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  1. I'm impressed by your modeling abilities and very curious to see how this will turn out. There are some differences of opinion about the Lettera 22 (as there are about all typewriters), but it is a widely appreciated little machine. Are there any legal issues with patents or copyright?

    I wonder what materials and techniques you need to use to create certain parts that have to be strong and very precise.

    My advice is to be extremely careful in these first stages. A flaw in design will have lots of unfortunate ramifications later (although, given your 21st-century production methods, it may be easier for you to resolve the problems than it would have been for earlier typewriter manufacturers).

    I will be honest: I agree with one reader's comment on your first post regarding the aesthetics of your design. I don't find the black box inspiring. Frankly, it looks like an unimaginative '70s or early '80s style. With 3D printing, it's possible to create exciting and amazing shapes, and it's a fact that the shell of the machine is what will get many people initially excited—if you make it exciting. I suggest an international design competition. You can specify the basic dimensions, etc. and see what people come up with. I bet you would get some really interesting submissions. Maybe the typewriter could even be available with a variety of different shells. I personally would get much more excited about such a thing, and more willing to consider spending $1000 instead of just paying $100 or less for an old Lettera 22.

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    1. Yeah, Im not 100% sold on my original concept either, but its a matter of budget and what will give me the simplest most customizable appearance. The square design is to allow modular panels, that can be 3D printed or carved or whatever the user wants, I will be offering those panels in aluminum and carbon fiber, and later cheaper materials like ABS Plastics and Acrylic. The methods the way this typewriter is what will separate it from others.

      Honestly, when I say foundation I mean the Lettera's Design Philosophy, they went for a extremely rugged design, when I compare the frame of the Lettera 22 to say a Skyriter or a Hermes which have sheet metal frames, or carriage shifts, which is a feature or experience someone might want. I dont want people to get the feeling I am just hitting copy paste on other typewriter designs that will not be the case. It will be designed whole by me and other experienced designers. I wouldnt want to pay 1000 dollars for yester-years typewriter.

      Thats a good idea I may consider that, I will be able to give dimensions and design layout parameters fairly soon. If anyone makes one that looks like a Valentine theyve got my vote.

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    2. A customizable exterior is an intriguing idea.

      You might look into the Princess, if you haven't yet. It has a great typing feel (although for some reason, the Princess clones made by Maritsa in Bulgaria don't feel quite as nice). This is a carriage-shifted machine, for whatever that's worth.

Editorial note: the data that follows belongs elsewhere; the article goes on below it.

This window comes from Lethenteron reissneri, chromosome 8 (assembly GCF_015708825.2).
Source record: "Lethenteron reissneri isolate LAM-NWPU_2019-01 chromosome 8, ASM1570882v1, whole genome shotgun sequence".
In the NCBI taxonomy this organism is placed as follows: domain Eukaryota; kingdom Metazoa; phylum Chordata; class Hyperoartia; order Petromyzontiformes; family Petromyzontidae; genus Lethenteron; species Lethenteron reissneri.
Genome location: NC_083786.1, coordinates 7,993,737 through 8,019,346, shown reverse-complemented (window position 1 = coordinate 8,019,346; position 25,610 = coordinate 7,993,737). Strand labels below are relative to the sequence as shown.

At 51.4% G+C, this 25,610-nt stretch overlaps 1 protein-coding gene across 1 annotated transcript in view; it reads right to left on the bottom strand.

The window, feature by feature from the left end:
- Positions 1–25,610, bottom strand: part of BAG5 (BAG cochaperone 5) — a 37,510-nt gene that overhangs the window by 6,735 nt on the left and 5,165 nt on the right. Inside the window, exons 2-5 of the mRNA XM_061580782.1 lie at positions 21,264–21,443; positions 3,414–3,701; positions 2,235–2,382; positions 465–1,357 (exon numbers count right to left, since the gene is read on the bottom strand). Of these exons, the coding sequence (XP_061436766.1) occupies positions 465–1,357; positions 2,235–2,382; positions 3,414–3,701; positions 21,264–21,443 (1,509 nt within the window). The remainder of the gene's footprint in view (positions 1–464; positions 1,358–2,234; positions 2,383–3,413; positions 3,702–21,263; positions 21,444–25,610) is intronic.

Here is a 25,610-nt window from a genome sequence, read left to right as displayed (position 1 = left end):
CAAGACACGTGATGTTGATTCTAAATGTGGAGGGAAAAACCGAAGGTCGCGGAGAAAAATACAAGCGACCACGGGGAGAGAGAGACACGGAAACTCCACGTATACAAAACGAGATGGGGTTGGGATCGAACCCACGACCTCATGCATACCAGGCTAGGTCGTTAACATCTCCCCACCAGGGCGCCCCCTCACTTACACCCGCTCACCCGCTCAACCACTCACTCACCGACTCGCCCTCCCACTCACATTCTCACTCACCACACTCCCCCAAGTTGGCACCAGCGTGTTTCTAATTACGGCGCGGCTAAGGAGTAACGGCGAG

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    3. Oh, and another machine that's widely admired is the early Tippa made by Gossen.

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    4. I have a tippa on the way right now!

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  2. Great idea.
    I'm with Richard though on copying an already made design when it comes to patents and the like.
    I really like the aesthetics of the Lettera 22, unfortunately its typing action leaves a lot to be desired. the slippery key tops don't help either, but in 3d printing a bit of surface roughness can be added while still keeping them visually pleasing.

    The other thing I see in 3d printing is the need for different strengths of materials. This is not only in the different plastics available, it is what is needed for the machine. Nice thing with plastic is friction may be more easily eliminated than with metal, but as the part is made smaller and / or thinner the plastic may not be able to be made strong enough and rigid enough I've played around with 3D machine parts as well as some of the other engineers I've worked with and we've found in many tooling, machine parts, and similar applications it still is nowhere near the replacement needed for machined and sometimes cast metal parts. Nice thing is that each day advances are made in 3D printing processes and materials.

    Best of success.

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    1. Hahaha, Bill I completely agree the typing action is what leaves me kind of blah about the lettera 22, I prefer my rocket over my lettera when it comes to actually typing on. But I said with Richard response its more of a desigh philosophy foundation not a copy paste sort of Im copying that. I want to build upon all of the typewriters that come before not necessarily just the one. Lettera 22 for me serves as a good foundation because they check so many of the design boxes.

      Im using 3D printing right now as just a prototype process to make sure scale and everthing is lining up properly in the real world, most if not all the parts will be CNC machined, and a few other parts may have to be cast such as the segment, I got a CNC quote for that at 300-1000 dollars.

      Ill have to go over what all and how I intend to manufacture all this in my next post. Thanks!

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  3. Well, I'm really curious about this one. But I was also excited when I first heard of the We 'R' Memory Keepers typewriter. I will keep an eye on this one - and I want to write a post about this on my German speaking blog Die Schreibmaschinisten.

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